Tips for When End-of-Life Planning Becomes Closer Than You Thought

It happens when you least expect it: a devastating medical diagnosis that leaves you shocked, scared, and wondering what to do next. We have a few tips to make the process easier on you and your loved ones.

At first it might be difficult to handle and process the news, but don't be afraid to reach out for help. Your family may also struggle with the diagnosis, which could be another reason to seek help. There are many paths you can take for guidance and help, such as a mental health professional, a social worker, an RN with expertise in the area, and support groups.

After working through the initial shock and aftermath of an overwhelming diagnosis, it's time to start getting your financial information in one place. Start with a binder to which you can easily add information; having all your information in one place will be easier on those who will need to know later. In the binder include detailed liabilities (mortgage, loans, credit card debt); insurance policies for health, home, and any vehicles; and a list of personal service agreements. Also include a contact list of personal advisers such as your lawyer, accountant, insurance agent, and financial adviser. You should write down all-important passwords and include the previous year's income tax return. You may also want to include arrangements for pets and a list of personal contacts who you want to be contacted in case of an emergency.  Finally, the binder should include any estate planning documents that you have.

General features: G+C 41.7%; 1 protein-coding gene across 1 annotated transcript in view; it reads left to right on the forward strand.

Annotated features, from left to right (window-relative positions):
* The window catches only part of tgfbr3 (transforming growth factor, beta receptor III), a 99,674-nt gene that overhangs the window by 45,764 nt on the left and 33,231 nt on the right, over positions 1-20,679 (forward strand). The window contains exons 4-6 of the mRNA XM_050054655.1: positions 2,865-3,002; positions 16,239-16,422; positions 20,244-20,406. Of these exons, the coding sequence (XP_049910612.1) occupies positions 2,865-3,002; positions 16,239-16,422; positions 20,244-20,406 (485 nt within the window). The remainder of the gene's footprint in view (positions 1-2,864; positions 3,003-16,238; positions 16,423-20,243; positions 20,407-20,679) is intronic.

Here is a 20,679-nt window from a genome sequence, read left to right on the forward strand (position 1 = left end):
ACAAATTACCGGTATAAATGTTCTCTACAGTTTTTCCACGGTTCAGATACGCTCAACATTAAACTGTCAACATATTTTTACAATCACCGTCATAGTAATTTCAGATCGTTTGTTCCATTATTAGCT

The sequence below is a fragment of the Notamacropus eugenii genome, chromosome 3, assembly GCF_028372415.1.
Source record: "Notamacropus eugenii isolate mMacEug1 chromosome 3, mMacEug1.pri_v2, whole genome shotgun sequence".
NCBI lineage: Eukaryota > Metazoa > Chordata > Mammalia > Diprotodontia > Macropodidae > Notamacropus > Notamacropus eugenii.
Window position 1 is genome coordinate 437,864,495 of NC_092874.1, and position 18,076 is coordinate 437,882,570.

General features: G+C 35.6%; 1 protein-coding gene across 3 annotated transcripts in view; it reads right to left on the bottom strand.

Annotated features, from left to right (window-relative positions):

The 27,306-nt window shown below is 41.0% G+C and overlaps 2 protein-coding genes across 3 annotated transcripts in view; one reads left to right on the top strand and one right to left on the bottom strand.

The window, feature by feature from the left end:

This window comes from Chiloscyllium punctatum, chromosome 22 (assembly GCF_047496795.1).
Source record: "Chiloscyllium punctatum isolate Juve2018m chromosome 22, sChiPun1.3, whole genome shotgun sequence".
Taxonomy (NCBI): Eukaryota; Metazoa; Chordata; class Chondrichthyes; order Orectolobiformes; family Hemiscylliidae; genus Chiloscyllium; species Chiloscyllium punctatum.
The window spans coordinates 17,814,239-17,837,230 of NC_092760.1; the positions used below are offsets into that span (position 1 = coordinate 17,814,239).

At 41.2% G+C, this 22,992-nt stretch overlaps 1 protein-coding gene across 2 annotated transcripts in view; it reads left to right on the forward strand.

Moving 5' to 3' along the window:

A good alternative to a notebook binder is a series of file folders in a filing cabinet.  Whatever system you use, be sure to inform the people who you want to be in charge of your affairs about where to find your binder or filing cabinet.

If you don't have estate planning documents, don't procrastinate getting your estate in order.  Making end-of-life decisions is NOT something that should be put off until "the eleventh hour."  If you have estate planning documents that were prepared many years ago, you should contact a lawyer experienced in estate planning to make sure that the laws have not changed and that your documents will still work the way you intend.  In addition, if you had your estate planning documents prepared in a state other than Ohio, be sure to have your documents reviewed by an estate planning attorney in Ohio.  Probate and trust laws can vary from one state to another, so don’t assume that estate planning documents prepared in one state are sufficient for a different state.  As always, if you need help with any of the issues outlined above, please give us a call.